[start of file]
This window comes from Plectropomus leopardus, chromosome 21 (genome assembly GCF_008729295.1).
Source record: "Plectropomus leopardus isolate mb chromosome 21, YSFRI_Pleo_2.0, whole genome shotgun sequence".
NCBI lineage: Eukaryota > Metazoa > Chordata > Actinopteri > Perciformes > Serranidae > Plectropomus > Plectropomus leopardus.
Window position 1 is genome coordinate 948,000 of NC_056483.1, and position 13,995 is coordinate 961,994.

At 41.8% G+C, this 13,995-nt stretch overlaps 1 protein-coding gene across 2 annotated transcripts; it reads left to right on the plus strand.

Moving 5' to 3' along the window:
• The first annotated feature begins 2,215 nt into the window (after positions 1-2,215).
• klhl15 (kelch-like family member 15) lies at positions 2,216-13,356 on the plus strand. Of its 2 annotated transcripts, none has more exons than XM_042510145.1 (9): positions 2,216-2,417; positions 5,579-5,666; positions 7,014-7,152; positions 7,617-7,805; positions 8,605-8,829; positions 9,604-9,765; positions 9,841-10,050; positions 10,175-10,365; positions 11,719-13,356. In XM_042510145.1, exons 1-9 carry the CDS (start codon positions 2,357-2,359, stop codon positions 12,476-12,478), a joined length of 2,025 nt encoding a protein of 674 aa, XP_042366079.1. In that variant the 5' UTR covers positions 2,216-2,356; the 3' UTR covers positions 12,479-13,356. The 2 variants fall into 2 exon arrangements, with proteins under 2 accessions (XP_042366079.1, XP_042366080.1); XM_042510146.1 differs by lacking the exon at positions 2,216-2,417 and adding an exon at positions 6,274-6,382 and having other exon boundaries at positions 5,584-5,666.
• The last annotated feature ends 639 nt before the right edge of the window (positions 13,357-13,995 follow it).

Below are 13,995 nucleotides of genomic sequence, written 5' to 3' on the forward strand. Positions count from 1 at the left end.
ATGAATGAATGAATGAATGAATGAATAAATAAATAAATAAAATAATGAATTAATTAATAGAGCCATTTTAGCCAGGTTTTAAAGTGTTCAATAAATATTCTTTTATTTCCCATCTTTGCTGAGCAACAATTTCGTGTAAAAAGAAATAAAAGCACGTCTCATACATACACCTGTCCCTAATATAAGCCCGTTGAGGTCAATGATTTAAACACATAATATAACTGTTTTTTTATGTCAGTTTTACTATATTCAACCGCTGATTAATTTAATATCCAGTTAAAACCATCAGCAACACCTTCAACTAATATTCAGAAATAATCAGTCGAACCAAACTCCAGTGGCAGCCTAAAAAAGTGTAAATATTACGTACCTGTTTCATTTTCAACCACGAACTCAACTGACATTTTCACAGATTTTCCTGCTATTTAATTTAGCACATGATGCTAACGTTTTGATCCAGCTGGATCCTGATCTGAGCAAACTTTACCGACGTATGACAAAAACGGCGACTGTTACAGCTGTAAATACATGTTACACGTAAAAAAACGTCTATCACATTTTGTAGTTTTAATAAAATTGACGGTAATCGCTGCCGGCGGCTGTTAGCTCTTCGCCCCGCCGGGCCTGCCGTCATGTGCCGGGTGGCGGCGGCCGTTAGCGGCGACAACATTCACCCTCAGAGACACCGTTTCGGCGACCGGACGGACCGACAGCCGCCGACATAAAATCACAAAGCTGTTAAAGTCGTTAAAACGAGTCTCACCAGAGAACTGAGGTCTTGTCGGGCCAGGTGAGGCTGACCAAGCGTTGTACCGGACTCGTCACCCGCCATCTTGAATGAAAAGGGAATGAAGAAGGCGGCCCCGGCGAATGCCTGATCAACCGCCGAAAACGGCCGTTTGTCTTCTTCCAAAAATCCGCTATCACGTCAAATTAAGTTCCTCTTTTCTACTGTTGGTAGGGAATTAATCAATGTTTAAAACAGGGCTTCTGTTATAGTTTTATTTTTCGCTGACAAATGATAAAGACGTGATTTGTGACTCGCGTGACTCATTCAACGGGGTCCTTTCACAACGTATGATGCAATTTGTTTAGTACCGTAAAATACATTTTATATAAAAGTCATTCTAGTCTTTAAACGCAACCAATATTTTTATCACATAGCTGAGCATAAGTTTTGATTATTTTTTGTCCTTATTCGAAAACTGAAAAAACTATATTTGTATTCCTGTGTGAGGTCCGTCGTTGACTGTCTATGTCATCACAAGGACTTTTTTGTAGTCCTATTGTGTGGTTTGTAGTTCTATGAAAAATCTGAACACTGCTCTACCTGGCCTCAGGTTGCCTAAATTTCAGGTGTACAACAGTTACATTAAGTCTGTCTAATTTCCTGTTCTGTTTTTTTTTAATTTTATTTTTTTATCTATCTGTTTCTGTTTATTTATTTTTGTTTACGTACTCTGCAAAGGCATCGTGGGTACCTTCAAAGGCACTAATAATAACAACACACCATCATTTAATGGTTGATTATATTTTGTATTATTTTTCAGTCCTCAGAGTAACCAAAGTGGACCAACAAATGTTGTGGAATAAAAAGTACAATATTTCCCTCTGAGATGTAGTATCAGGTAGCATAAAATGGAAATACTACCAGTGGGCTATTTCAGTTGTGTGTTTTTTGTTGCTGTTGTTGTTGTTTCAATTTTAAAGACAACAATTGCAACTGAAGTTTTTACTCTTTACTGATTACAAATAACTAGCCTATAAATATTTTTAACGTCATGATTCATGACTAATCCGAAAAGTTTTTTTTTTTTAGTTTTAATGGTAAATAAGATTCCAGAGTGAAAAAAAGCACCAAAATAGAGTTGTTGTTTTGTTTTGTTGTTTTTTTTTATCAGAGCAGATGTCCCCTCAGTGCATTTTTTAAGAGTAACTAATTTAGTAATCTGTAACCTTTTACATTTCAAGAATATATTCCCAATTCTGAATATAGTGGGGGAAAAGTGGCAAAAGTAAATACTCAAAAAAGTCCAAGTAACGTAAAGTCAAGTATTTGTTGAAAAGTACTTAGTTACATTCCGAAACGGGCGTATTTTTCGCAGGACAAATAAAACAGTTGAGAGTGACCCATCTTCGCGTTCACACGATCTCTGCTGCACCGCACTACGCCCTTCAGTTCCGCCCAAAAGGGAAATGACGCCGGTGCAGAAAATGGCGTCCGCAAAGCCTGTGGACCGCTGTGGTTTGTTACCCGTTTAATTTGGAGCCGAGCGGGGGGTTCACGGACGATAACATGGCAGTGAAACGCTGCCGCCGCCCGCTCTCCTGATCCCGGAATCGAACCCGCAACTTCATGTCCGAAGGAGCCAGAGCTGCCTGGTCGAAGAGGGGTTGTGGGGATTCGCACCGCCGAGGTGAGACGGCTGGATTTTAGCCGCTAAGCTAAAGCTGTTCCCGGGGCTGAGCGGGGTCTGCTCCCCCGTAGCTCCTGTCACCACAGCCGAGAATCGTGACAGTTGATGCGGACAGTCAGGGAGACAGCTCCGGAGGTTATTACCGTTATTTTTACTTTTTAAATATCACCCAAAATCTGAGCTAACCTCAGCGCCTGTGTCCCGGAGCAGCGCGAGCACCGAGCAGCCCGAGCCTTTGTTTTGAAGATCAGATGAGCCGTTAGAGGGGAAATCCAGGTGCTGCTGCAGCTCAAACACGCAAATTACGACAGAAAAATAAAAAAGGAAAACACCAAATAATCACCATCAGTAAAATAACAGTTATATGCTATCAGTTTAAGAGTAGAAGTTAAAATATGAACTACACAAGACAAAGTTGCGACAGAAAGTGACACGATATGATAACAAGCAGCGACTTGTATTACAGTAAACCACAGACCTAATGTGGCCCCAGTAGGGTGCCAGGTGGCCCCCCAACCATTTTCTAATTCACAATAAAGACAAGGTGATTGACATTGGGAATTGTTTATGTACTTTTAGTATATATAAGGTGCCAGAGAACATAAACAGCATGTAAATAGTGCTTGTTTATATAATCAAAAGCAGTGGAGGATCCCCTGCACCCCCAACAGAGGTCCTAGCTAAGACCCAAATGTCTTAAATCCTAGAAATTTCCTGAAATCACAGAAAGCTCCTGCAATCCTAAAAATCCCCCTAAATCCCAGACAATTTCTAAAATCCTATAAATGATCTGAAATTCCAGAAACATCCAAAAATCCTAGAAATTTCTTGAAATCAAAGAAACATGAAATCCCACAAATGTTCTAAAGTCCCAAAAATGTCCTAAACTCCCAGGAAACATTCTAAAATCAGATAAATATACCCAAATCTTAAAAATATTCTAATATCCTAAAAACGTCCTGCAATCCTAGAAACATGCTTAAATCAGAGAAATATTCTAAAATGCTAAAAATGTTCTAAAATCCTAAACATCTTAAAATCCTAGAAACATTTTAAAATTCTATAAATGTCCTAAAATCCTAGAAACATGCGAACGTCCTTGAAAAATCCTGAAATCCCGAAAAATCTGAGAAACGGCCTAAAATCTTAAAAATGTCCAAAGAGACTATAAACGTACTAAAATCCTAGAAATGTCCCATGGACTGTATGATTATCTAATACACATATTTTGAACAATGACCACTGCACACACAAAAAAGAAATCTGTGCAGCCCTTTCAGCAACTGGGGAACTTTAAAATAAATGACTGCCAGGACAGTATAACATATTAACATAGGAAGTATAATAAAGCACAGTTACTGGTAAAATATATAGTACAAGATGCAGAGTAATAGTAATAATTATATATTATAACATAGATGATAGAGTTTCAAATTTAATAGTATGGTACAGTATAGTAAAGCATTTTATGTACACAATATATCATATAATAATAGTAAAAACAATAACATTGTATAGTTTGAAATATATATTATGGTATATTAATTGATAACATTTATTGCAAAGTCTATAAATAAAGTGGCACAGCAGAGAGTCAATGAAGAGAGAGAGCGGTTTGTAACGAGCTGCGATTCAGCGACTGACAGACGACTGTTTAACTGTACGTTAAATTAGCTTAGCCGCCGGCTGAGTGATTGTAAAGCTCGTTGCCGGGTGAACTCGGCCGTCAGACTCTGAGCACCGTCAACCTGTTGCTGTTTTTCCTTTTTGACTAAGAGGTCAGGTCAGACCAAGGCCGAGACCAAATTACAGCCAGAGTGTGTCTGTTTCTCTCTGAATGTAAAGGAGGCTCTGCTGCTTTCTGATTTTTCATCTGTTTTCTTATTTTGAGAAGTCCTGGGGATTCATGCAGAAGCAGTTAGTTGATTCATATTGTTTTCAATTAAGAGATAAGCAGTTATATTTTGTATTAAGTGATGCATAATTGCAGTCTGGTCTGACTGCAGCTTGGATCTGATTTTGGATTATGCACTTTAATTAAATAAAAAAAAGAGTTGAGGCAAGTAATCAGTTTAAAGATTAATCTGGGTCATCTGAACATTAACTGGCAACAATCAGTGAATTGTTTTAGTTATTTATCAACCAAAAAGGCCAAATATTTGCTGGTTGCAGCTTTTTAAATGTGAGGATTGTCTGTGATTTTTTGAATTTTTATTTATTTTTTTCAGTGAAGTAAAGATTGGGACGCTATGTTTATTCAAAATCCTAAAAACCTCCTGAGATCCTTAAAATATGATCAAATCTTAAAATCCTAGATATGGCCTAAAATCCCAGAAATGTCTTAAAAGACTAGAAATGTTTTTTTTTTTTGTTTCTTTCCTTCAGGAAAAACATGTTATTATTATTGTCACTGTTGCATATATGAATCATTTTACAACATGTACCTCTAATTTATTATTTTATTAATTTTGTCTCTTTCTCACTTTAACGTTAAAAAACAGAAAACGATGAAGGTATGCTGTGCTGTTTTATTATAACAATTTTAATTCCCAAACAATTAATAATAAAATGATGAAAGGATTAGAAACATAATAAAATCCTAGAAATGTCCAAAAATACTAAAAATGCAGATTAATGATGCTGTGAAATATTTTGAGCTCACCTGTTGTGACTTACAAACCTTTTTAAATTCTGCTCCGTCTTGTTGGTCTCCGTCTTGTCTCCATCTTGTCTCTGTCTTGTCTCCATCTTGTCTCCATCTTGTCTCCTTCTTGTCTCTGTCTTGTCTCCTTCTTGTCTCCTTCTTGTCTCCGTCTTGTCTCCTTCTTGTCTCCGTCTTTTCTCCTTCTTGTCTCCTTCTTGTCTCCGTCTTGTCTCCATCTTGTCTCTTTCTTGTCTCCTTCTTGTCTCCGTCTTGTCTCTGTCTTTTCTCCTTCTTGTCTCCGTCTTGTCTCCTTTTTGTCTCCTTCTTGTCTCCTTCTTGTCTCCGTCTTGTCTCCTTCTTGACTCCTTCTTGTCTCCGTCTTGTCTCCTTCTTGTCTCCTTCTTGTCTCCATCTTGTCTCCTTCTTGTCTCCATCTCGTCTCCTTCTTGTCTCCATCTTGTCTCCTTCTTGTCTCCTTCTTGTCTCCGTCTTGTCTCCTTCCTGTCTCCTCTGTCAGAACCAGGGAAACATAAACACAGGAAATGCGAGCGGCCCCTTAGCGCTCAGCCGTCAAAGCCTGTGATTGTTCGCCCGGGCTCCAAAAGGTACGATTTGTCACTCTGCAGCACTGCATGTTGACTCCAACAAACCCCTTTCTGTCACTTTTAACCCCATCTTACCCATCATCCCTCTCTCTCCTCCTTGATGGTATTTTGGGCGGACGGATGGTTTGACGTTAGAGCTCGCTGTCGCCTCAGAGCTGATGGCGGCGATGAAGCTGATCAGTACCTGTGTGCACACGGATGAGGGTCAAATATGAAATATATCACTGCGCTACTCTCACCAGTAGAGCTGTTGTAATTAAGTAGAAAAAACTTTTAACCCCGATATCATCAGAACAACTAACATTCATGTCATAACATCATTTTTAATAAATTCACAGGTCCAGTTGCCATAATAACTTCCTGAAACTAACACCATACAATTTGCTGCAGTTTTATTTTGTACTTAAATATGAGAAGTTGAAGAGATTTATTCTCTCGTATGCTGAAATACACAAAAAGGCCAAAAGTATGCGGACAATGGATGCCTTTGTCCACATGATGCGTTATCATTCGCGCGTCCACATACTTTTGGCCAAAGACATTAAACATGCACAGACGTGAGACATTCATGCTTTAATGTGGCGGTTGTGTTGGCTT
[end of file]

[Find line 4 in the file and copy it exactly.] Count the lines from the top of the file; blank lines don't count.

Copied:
Window position 1 is genome coordinate 948,000 of NC_056483.1, and position 13,995 is coordinate 961,994.